But EU law is thick as a rain forest on some topics and parched as a desert on others. When an issue touches on the common market – as was true with age discrimination in employment and the independence of the data protection officer who, among other things, must ensure the free flow of information across national borders – EU law provides dense cover and Member States is surrounded by precise EU legal obligations. But when the issues stray beyond the common market – for example to the independence of state institutions necessary for running a proper democratic government – then there is nearly barren sand. Europe may advertise itself as a club of democracies, but there are few tools to bring Member States openly violating EU principles in the desert back into the rain forest where they clearly come back under the EU legal canopy. The Commission may not, at this point, have a truly effective way to pressure Hungary to restore the independence of all of its accountability institutions, but it can still do something more than it did when it operates within the scope of EU law.
So let’s revisit the case of the data protection officer to see how the Commission might have framed its action differently – and more effectively – by taking a more systemic approach. While Jóri’s dismissal was clearly a warning signal, it was not the only matter infringing EU law. In fact, had the Commission looked at the context within which Jóri was fired, it would have seen the issue that caused such a public battle between Jóri and the Hungarian government in the first place. Before he was fired, Jóri had alleged that the government of Hungary had violated EU law and the implementing Hungarian legislation by distributing personally identifiable questionnaires to Hungarian citizens asking for their political opinions. The government had resisted complying with Jóri’s demand that the data from these questionnaires be destroyed. But after he was fired, the legal complaint against the “social consultations” (as they were known) was dropped. Perhaps the Commission could pick up the violation that Jóri had charged to see whether the ECJ would agree with Jóri’s assessment.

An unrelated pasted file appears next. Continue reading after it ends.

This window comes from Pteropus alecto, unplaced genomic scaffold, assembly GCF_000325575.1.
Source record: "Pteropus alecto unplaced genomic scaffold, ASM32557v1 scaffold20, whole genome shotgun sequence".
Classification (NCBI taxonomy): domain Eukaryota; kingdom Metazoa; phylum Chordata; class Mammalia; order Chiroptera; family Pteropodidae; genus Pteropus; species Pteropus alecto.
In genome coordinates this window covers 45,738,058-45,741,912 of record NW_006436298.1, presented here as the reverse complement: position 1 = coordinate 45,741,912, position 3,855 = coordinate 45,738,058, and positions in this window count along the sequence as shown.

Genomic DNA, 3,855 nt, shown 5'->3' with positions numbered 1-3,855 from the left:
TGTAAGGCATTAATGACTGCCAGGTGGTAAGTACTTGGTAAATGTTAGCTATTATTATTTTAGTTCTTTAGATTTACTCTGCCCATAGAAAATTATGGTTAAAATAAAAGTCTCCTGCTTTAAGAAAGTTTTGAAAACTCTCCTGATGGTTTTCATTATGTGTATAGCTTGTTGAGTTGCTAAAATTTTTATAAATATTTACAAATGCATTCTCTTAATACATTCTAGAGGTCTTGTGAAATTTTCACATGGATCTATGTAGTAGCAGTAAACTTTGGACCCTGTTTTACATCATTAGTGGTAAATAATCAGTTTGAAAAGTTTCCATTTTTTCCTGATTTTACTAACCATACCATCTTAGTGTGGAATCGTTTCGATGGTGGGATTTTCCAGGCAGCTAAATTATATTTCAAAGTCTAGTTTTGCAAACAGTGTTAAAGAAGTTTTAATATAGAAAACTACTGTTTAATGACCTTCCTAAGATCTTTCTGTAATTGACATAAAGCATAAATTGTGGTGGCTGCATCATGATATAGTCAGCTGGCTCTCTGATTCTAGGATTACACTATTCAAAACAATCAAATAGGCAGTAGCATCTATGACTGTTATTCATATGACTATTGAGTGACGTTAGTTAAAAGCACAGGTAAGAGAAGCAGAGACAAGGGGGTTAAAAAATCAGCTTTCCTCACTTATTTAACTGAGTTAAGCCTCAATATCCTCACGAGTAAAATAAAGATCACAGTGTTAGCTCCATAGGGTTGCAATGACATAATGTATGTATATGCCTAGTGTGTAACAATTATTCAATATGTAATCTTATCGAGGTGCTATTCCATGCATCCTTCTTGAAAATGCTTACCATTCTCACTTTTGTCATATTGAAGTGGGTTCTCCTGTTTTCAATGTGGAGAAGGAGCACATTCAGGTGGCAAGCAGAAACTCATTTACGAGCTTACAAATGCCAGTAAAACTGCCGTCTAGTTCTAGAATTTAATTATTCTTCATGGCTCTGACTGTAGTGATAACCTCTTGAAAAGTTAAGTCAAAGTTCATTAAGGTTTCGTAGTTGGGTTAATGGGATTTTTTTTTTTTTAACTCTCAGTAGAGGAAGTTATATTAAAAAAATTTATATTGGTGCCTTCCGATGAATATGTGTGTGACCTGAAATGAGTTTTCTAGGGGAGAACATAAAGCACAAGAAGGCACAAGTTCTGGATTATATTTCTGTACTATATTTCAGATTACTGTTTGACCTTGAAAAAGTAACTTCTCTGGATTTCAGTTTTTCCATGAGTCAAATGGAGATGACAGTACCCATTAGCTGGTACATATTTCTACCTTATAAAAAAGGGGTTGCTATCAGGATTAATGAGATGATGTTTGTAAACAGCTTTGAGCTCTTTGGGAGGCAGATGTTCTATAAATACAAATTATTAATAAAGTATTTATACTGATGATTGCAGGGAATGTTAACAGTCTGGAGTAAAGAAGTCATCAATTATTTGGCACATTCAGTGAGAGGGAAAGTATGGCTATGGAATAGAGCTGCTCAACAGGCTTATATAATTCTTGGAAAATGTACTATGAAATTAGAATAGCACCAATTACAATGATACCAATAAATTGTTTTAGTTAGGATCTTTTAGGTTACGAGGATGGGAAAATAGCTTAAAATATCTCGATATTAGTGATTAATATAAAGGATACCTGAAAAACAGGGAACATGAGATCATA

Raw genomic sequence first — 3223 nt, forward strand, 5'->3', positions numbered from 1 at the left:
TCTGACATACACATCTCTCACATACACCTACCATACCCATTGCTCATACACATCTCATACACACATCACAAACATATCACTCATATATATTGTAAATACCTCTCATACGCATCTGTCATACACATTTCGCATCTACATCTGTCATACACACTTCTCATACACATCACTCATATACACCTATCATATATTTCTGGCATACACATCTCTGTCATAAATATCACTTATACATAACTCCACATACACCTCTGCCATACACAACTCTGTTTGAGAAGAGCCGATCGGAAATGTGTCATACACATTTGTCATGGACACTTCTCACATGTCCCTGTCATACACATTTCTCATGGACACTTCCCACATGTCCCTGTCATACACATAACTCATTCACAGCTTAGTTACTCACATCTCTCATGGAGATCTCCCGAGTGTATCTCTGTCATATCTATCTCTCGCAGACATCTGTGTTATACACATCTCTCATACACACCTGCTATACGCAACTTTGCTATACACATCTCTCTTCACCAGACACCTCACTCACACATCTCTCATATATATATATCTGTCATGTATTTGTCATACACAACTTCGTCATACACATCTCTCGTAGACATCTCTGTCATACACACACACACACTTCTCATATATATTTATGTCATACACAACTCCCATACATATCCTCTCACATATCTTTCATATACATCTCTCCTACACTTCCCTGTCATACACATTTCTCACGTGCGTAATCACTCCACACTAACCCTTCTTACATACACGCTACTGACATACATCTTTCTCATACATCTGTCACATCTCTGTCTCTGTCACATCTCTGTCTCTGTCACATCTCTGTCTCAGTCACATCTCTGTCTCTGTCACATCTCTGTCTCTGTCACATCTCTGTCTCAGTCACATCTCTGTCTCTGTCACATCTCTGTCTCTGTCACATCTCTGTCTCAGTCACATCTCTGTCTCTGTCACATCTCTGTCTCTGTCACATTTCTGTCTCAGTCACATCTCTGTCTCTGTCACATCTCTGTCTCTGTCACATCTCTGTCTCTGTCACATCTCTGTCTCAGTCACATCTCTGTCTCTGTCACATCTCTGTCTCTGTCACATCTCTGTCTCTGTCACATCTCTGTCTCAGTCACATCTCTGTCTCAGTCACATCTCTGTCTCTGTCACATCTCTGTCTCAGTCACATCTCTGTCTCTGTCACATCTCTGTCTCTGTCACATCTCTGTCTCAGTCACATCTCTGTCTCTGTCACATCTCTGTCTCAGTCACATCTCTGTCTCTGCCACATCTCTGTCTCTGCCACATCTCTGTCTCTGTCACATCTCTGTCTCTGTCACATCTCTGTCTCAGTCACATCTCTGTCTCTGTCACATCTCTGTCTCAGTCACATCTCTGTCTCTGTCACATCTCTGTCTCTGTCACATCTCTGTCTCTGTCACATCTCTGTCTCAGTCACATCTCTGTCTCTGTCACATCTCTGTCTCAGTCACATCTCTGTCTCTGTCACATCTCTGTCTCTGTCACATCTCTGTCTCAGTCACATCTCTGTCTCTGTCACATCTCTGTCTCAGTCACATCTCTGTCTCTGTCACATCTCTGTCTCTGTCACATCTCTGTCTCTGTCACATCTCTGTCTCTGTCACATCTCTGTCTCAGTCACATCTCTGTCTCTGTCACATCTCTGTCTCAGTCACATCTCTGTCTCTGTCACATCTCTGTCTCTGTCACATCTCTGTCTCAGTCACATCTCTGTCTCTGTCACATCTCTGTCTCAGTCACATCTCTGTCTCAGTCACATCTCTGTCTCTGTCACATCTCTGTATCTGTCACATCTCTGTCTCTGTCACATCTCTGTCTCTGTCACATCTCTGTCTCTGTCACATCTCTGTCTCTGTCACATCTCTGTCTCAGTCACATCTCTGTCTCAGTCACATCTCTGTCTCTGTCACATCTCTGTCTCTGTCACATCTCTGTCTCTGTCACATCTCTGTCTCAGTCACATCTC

The social consultations controversy began in February 2011, when a government agency distributed a questionnaire asking all citizens their views about what the new constitution should contain. Then, in May 2011, the government launched a second social consultation, asking the public’s views on social and economic rights. Jóri first warned the agency that the questionnaires violated both Hungarian and EU law. But the government agency did not address his objections. In June 2011, Jóri issued a formal resolution against the agency.
As Jóri explained in the formal complaint, the questionnaires not only required people to fill in their names and addresses, but also contained barcodes that permitted the answers to be associated with the names, addresses and citizenship numbers of specific individuals even when citizens’ identifying information was detached from their questionnaires. This personally identifiable information had been collected, Jóri argued, without meaningful informed consent about the uses that could be made of the barcodes. Moreover, this data collection activity was not accompanied by an explanation of how the data would be used, who would have access to it and how long the data would be stored, as EU law required. In his formal resolution, Jóri ordered the agency managing the questionnaire to destroy the data it had collected. The state office then took Jóri to court, challenging his resolution.